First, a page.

A Tale of Two Teams: Pakistan’s World Cup campaign through Charles Dickens
“It was the best of times, it was the worst of times, it was the age of wisdom, it was the age of foolishness, it was the epoch of belief, it was the epoch of incredulity, it was the season of Light, it was the season of Darkness….we had everything before us, we had nothing before us.”
The famous opening of Charles Dickens’ A Tale of Two Cities speaks of an era of contrasts and contradictions. In the year 1775, England and France paradoxically embodied the mirror images of good and bad that define our everyday lives and everything within them. The words invoke a perpetual struggle, between hope and despair, darkness and light, everything and nothing. As I stumbled across the passage again last week, I was struck by an alarming realisation that nowhere else was this theme of duality embodied more clearly than within the Pakistan cricket team and its 2019 World Cup campaign.
Call it the theatrics of a heartbroken fan to draw parallels between pre-revolution French society and the exploits of a sports team, but so often has the pendulum swung between the sublime and the ridiculous, so frequently has one Pakistan left for the ‘other’ Pakistan and then come back again; and so many an ode has been written in valorisation and fulmination of this ‘mercuriality,’ that the concept of duality fits rather aptly.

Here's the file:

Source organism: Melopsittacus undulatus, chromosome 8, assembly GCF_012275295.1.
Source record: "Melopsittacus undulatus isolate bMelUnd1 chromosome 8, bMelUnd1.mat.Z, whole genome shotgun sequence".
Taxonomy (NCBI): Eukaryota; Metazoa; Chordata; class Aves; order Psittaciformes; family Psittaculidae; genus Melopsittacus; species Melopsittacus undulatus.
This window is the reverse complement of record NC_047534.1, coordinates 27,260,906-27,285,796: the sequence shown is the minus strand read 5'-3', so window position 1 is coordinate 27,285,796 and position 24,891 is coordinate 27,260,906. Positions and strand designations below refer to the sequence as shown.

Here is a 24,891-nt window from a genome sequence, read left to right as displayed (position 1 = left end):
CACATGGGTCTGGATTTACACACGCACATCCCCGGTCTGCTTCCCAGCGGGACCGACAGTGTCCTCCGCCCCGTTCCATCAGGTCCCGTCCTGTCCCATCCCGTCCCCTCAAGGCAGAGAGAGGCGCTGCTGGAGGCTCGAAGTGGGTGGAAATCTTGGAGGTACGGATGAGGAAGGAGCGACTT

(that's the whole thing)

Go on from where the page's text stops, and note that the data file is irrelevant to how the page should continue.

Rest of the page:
The best of times
Babar Azam’s cover drives: Sachin Tendulkar had the back-foot punch, Brian Lara had his famous high back-lift and Virat Kohli has his magic wrists. Azam has something they all had, but somehow, he has made it seem like he is the first one to do it.
Shaheen Afridi’s spell against New Zealand: the hallowed sight of a green-shirted, 90mph, swashbuckling left-arm quickie running through the opposition’s middle order on a grey English morning – nothing else compares.
Haris Sohail’s innings against South Africa: jumpstarting Pakistan’s winning streak was a breakneck 80 runs off 50 balls from a man who was originally overlooked for being a ‘Test match player’.
Wins against New Zealand and England: beating the world number one, tournament favourites, possessors of the deadliest batting attack in the history of the modern game, and that too on a flat track? A feat only Pakistan could pull off, bettered only by a near perfect performance against the Kiwis.
The worst of times
“There are always lessons to be found in the darkest moments. It’s a moral obligation to dig deep and find that little glimmer of hope or pearl of wisdom. You might hit upon an elegant phrase that stays with you and makes the journey that little bit less bitter. I’ve tried with Istanbul and haven’t managed to get beyond these words: for f*** sake.”
We know Pirlo, we know.
Mohammad Hafeez and Shoaib Malik being our senior batsmen: well, the less said, the better.
Mitchell Starc’s review against Wahab Riaz: If a single moment decided our fate in the World Cup, this was perhaps it.
The age of foolishness